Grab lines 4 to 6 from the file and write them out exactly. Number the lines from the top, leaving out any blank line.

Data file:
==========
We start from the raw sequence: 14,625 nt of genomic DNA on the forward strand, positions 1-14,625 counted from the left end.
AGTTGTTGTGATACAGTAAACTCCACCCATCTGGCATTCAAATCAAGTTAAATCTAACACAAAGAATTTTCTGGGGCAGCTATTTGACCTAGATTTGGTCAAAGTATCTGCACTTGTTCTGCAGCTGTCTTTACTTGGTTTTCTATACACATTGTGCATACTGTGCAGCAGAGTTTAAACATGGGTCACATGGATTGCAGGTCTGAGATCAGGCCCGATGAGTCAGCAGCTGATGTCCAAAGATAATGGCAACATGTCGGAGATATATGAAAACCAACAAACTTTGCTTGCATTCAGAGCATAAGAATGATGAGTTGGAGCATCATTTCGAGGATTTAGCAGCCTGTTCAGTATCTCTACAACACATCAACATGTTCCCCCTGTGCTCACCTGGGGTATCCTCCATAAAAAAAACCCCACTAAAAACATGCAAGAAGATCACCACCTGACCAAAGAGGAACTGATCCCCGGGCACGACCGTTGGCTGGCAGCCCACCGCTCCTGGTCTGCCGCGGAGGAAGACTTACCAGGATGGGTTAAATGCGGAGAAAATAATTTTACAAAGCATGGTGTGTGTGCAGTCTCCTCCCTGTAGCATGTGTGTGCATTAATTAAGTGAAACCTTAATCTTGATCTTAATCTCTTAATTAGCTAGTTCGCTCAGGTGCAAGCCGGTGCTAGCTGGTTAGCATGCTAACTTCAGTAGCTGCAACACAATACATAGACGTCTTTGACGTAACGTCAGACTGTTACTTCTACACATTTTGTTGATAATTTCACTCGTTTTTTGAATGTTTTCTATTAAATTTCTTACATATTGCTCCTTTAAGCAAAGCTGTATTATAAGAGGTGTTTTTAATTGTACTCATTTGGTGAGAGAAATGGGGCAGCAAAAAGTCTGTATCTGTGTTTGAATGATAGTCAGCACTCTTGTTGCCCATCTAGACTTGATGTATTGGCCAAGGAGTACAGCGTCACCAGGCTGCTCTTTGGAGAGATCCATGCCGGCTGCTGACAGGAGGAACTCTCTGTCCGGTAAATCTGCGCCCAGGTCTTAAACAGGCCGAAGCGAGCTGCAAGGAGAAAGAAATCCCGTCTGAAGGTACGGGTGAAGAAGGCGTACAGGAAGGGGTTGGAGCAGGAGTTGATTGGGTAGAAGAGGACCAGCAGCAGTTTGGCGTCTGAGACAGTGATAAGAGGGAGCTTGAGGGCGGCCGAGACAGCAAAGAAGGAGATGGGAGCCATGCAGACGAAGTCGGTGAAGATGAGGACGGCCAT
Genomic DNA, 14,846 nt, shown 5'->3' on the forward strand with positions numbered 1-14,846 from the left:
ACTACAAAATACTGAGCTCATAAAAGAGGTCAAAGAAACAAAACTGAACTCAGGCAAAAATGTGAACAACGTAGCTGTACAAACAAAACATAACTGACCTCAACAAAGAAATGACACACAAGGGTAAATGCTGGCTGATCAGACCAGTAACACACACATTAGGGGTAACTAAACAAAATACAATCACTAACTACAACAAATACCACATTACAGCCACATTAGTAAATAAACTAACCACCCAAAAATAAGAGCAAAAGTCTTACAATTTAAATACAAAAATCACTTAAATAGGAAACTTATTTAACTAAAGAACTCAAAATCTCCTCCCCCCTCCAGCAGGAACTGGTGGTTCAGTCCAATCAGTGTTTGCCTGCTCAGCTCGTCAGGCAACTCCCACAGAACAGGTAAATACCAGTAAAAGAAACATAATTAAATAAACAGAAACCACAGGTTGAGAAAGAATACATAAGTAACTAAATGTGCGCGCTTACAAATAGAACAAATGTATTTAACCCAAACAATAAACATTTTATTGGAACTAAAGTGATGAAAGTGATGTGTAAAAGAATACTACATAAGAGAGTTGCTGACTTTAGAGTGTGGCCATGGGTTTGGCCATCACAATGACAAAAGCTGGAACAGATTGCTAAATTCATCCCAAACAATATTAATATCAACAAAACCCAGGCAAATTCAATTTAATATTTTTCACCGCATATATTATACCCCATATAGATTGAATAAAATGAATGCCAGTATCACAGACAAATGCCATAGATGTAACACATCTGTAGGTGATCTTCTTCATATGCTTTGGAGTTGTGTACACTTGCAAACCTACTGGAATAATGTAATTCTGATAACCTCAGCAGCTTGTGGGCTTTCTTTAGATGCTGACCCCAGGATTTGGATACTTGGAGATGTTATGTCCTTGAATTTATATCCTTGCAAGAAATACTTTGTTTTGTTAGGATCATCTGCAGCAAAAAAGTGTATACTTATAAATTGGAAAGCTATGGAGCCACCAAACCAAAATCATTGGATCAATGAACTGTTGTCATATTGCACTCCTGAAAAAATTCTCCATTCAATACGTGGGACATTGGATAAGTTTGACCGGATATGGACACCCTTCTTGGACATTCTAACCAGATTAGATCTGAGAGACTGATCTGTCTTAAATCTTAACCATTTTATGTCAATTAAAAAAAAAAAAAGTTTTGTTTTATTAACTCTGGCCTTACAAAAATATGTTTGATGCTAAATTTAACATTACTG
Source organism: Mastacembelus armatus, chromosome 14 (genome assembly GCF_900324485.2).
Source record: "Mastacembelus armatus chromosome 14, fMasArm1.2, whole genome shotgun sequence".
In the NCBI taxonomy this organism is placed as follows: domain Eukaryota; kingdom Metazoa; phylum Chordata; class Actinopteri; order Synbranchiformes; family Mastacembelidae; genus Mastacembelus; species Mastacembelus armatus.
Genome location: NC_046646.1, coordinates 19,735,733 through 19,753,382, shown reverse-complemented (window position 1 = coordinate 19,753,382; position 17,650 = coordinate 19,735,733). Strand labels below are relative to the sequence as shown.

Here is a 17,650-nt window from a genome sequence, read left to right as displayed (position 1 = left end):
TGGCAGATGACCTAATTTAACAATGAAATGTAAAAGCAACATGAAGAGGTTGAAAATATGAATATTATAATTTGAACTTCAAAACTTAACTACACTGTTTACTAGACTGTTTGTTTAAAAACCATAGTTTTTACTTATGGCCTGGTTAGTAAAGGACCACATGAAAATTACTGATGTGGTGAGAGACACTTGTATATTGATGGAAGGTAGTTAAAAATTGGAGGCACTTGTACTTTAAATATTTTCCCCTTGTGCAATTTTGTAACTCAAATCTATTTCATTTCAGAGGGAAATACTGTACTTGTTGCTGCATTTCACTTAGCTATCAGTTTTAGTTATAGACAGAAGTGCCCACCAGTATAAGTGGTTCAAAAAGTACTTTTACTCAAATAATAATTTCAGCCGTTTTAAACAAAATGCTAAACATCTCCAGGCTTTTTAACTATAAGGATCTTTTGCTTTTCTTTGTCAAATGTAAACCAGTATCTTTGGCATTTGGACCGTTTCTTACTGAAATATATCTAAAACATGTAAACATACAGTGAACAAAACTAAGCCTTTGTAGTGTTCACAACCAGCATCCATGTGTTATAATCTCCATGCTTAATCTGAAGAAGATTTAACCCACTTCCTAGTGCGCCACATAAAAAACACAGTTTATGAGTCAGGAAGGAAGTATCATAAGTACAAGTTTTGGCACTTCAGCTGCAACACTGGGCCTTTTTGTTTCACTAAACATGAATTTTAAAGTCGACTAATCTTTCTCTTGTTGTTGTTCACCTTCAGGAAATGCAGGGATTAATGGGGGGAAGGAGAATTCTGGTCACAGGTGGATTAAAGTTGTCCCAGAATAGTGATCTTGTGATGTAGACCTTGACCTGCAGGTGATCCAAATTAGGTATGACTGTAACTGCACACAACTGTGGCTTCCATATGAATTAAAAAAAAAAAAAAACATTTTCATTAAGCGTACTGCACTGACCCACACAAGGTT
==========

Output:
ACTACAAAATACTGAGCTCATAAAAGAGGTCAAAGAAACAAAACTGAACTCAGGCAAAAATGTGAACAACGTAGCTGTACAAACAAAACATAACTGACCTCAACAAAGAAATGACACACAAGGGTAAATGCTGGCTGATCAGACCAGTAACACACACATTAGGGGTAACTAAACAAAATACAATCACTAACTACAACAAATACCACATTACAGCCACATTAGTAAATAAACTAACCACCCAAAAATAAGAGCAAAAGTCTTACAATTTAAATACAAAAATCACTTAAATAGGAAACTTATTTAACTAAAGAACTCAAAATCTCCTCCCCCCTCCAGCAGGAACTGGTGGTTCAGTCCAATCAGTGTTTGCCTGCTCAGCTCGTCAGGCAACTCCCACAGAACAGGTAAATACCAGTAAAAGAAACATAATTAAATAAACAGAAACCACAGGTTGAGAAAGAATACATAAGTAACTAAATGTGCGCGCTTACAAATAGAACAAATGTATTTAACCCAAACAATAAACATTTTATTGGAACTAAAGTGATGAAAGTGATGTGTAAAAGAATACTACATAAGAGAGTTGCTGACTTTAGAGTGTGGCCATGGGTTTGGCCATCACAATGACAAAAGCTGGAACAGATTGCTAAATTCATCCCAAACAATATTAATATCAACAAAACCCAGGCAAATTCAATTTAATATTTTTCACCGCATATATTATACCCCATATAGATTGAATAAAATGAATGCCAGTATCACAGACAAATGCCATAGATGTAACACATCTGTAGGTGATCTTCTTCATATGCTTTGGAGTTGTGTACACTTGCAAACCTACTGGAATAATGTAATTCTGATAACCTCAGCAGCTTGTGGGCTTTCTTTAGATGCTGACCCCAGGATTTGGATACTTGGAGATGTTATGTCCTTGAATTTATATCCTTGCAAGAAATACTTTGTTTTGTTAGGATCATCTGCAGCAAAAAAGTGTATACTTATAAATTGGAAAGCTATGGAGCCACCAAACCAAAATCATTGGATCAATGAACTGTTGTCATATTGCACTCCTGAAAAAATTCTCCATTCAATACGTGGGACATTGGATAAGTTTGACCGGATATGGACACCCTTCTTGGACATTCTAACCAGATTAGATCTGAGAGACTGATCTGTCTTAAATCTTAACCATTTTATGTCAATTAAAAAAAAAAAAAGTTTTGTTTTATTAACTCTGGCCTTACAAAAATATGTTTGATGCTAAATTTAACATTACTG
Source organism: Mastacembelus armatus, chromosome 14 (genome assembly GCF_900324485.2).
Source record: "Mastacembelus armatus chromosome 14, fMasArm1.2, whole genome shotgun sequence".